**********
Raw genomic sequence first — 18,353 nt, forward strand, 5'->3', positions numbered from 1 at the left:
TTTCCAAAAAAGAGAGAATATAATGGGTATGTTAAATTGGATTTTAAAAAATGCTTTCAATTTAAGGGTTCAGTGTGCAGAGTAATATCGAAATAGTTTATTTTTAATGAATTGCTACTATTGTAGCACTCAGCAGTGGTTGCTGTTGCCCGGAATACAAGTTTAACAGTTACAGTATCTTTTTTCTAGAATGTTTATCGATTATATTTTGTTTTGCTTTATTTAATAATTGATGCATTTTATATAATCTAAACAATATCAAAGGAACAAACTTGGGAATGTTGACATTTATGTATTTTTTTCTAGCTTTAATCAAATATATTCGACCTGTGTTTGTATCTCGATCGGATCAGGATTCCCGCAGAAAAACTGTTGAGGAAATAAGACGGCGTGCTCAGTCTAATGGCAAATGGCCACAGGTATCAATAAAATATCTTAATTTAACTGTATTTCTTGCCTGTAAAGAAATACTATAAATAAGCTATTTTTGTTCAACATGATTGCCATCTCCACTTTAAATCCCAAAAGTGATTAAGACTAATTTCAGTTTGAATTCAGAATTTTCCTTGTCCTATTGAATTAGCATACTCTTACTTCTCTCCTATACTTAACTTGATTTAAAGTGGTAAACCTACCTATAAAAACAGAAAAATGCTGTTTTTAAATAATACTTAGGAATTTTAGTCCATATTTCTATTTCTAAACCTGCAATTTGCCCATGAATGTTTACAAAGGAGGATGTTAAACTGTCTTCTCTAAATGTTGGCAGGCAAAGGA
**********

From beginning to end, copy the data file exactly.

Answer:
Raw genomic sequence first — 18,353 nt, forward strand, 5'->3', positions numbered from 1 at the left:
TTTCCAAAAAAGAGAGAATATAATGGGTATGTTAAATTGGATTTTAAAAAATGCTTTCAATTTAAGGGTTCAGTGTGCAGAGTAATATCGAAATAGTTTATTTTTAATGAATTGCTACTATTGTAGCACTCAGCAGTGGTTGCTGTTGCCCGGAATACAAGTTTAACAGTTACAGTATCTTTTTTCTAGAATGTTTATCGATTATATTTTGTTTTGCTTTATTTAATAATTGATGCATTTTATATAATCTAAACAATATCAAAGGAACAAACTTGGGAATGTTGACATTTATGTATTTTTTTCTAGCTTTAATCAAATATATTCGACCTGTGTTTGTATCTCGATCGGATCAGGATTCCCGCAGAAAAACTGTTGAGGAAATAAGACGGCGTGCTCAGTCTAATGGCAAATGGCCACAGGTATCAATAAAATATCTTAATTTAACTGTATTTCTTGCCTGTAAAGAAATACTATAAATAAGCTATTTTTGTTCAACATGATTGCCATCTCCACTTTAAATCCCAAAAGTGATTAAGACTAATTTCAGTTTGAATTCAGAATTTTCCTTGTCCTATTGAATTAGCATACTCTTACTTCTCTCCTATACTTAACTTGATTTAAAGTGGTAAACCTACCTATAAAAACAGAAAAATGCTGTTTTTAAATAATACTTAGGAATTTTAGTCCATATTTCTATTTCTAAACCTGCAATTTGCCCATGAATGTTTACAAAGGAGGATGTTAAACTGTCTTCTCTAAATGTTGGCAGGCAAAGGA